And for those who are anxious to see the three old school fantasy giants at work, the good news is that they put in the three best performances.  Larry Elmore has got some presence as the Wizard, even though little advantage is taken on that score.  I may question Tracy Hickman’s choice of accent for the voice of the Puppet Dragon, but he’s got a decent sense of how to play comedy.  And Margaret Weis is genuinely fun to watch during her exceedingly brief appearance, channeling a bit of Carol Burnett and showing off the skill of someone used to reading in front of a crowd.  It’s really unfortunate that her performance is the exception and not the rule; though again, whatever else they may be lacking, absolutely everyone involved has heart and enthusiasm in abundance, and that surely counts for something, right?

Yes.  Yes, it does, and I applaud everyone involved for their efforts.  But that doesn’t mean that I’m going to recommend that anyone else sit through Brothers Barbarian.  Considering that I myself wanted to join the crowd that gave up after the first episode, how could I?  I certainly can’t after slogging through all of Season One anyway and becoming even more convinced that I don’t ever want to watch this again.  It’s not a matter of budget – there’s lots of good mini-and-micro budget stuff out there.  It’s just that no matter how many big names are behind it and no matter how much heart everyone has, the fact is that Brothers Barbarian is, well, bad

Bottom line, don’t bother with Brothers Barbarian.  You can definitely find better stuff than this.



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Season One | Six Episodes, 7.5 – 9.5 minutes each


Notes:  You may notice that what I normally call “highlights” I instead call “observations” here.  Uh-oh.  And the credits on each episode run a long time, with a bit of a coda scene always tossed in just after the cast is acknowledged.

Episode 1: “Barbarians at the Gate” – Wherein we immediately discover that the person who uploaded the video to YouTube did not double check the title that actually appears in the episode.  Beyond that promising start, we step into the Ren Faire that is the Elmore Tavern and meet our players.  Observation #1:  The leader of the Orc Army is called “Lord Brian.”  Observation #2:  I’m pretty sure that “not before he pays his tab” was supposed to be funny.  Supposed to be.  Observation #3:  Um… weren’t the Orcs supposed to be getting all nasty and taking over and such?  Lazy Orcs.  Observation #4:  I’m absolutely sure that “Sheep are the Devil’s spawn” was supposed to be funny.  Supposed to be.  Observation #5:  If nothing else, the guys playing the brothers do in fact play off each other exactly like you’d expect real brothers to, especially adolescent ones as this story claims them to be.

Episode 2: “What Ales the Brothers” – Wherein once again, there seems to be a dispute about what the episode is actually called; I’m going with what appears in the episode itself.  Beyond that, let’s meet the Orcs and see if they can avoid being killed off camera.  Observation #1:  Okay, the Orc stopping to stomp the only flower growing in camp is kinda funny.  Observation #2:  I don’t care if the Orcs talk amongst themselves in Orcish or English, but please, pick one.  Observation #3:  I’m not sure I’d want a massage – or a bottle of ale – from anyone named “Stinki,” but to each his own, I guess.  Observation #4:  “Shi poo doo doo ca.”  Yeah.  Real subtle Orcish, there.  Observation #5:  The mid credits coda goes on way longer than it needs to.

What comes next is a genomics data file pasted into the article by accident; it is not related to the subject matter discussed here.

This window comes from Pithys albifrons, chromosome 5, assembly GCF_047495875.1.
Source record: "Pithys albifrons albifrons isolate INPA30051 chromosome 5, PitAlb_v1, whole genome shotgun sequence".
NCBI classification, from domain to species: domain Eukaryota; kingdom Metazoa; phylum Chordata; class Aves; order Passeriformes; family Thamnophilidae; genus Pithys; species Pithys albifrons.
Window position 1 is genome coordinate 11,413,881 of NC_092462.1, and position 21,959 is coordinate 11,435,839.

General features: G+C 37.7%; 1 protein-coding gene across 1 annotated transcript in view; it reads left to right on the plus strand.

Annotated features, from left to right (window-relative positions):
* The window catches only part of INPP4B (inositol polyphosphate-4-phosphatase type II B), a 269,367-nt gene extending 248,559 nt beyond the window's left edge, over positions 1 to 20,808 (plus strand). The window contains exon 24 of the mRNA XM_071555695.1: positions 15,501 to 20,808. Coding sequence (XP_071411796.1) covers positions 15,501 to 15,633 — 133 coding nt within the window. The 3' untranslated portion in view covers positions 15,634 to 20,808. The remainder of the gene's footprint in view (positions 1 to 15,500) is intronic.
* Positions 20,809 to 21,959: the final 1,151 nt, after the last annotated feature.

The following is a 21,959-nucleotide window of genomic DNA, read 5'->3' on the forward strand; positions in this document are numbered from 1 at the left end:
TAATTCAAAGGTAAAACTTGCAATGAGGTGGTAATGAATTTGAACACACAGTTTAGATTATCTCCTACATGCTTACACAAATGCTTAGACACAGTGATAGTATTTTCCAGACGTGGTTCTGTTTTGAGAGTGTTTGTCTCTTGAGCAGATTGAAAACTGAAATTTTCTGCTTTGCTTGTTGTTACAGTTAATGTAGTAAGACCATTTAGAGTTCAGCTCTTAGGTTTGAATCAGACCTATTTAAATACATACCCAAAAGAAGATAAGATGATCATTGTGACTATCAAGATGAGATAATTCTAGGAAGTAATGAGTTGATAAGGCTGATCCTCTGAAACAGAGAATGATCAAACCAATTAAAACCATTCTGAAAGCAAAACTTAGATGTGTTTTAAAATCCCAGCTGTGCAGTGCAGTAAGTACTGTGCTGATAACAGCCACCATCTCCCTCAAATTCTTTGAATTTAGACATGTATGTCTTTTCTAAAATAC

Episode 3: “Abreast of Thieves” – Wherein we agree that whoever is uploading these things just isn’t paying attention, and furthermore credit the reader with the understanding that this is going to happen every time, and that in each case, I will choose the title that’s actually printed on the screen during the episode.  Beyond that, we see if these two adolescent boys in middle aged bodies can handle dealing with women.  Place your bets.  Observation #1:  Aw, come on.  The guy playing the wizard is the best actor here.  Don’t punch him out right away!  Observation #2:  I’ve got to agree with the lady on the “front door” supposition.  Observation #3:  “OMC!” – I was about to call that clever writing, but the dialogue immediately afterward killed it.  Observation #4:  “My partner and I can’t even count.”  No argument.  Observation #5:  I should have expected that was the payment.  Yeah; they’re boys.

Episode 4: “A Clothes Call” – Wherein ‘The Party’ is given something to do, and the Wizard is up to something.  Observation #1: “Ugh, not again!”  That’s both funny and cathartic.  Observation #2:  “Ugh, are they gone?”  Better late than never with this one.  Observation #3:  “An old wizard? With a staff?” / “And a bad Southern accent!”  Okay, I wasn’t going to bring it up, but since the Orc did…  Observation #4:  “Aren’t you a little young to be drinking?”  I was wondering the same thing, but I’ve got to give credit for a great answer.  Observation #5:  The naked teleportation thing is starting to show its age.

Episode 5: “Caving in to the Dragon” – Wherein a quest is undertaken to find ‘The Puppet Dragon.’  Observation #1:  “Ew!  How much did I drink?!”  I’m thinking at least three kegs.  Observation #2:  “We just need to find this witch and get ourselves turned back into our younger selves!”  Yeah, no kidding.  Wasn’t that supposed to be this point of this aimlessness?  Observation #3:  Nice catapult.  Hey!  Why are you walking past it?  Observation #4:  Okay, I can deal with the Puppet Dragon’s puppet-ness – it’s a fun nod to the budget – but does it have to be a stereotyped ghetto dragon?  And do you know who that is?  Observation #5:  I really hope those were plot points, because this thing needs to move forward.

Episode 6: “Lanced… A Lot” – Wherein – no this can’t be right – the Brothers meet the Witch?!  Is the story moving forward?!  Observation #1:  Okay, the Dragon Puppet making his point is funny.  Observation #2:  Diggin’ the live bar band.  Seriously.  Observation #3:  “She’s in her room upstairs.”  Really?  Cue facepalm.  Observation #4:  Hey, look who’s playing the Witch!  Observation #5:  She’s rather cool, especially with the flask.  HEY WAIT!!!   DOH!!!!


And with that… well… it was a season.  Even if they do make another one, I’m not coming back to see it, because no matter who’s involved or how much heart they’ve got… Brothers Barbarian is just a headache to watch.

- Reviewed by Ziggy Berkeley, September, 2012

More From The Bar! | JourneyQuest | Glitch | Conan the Barbarian (2011) |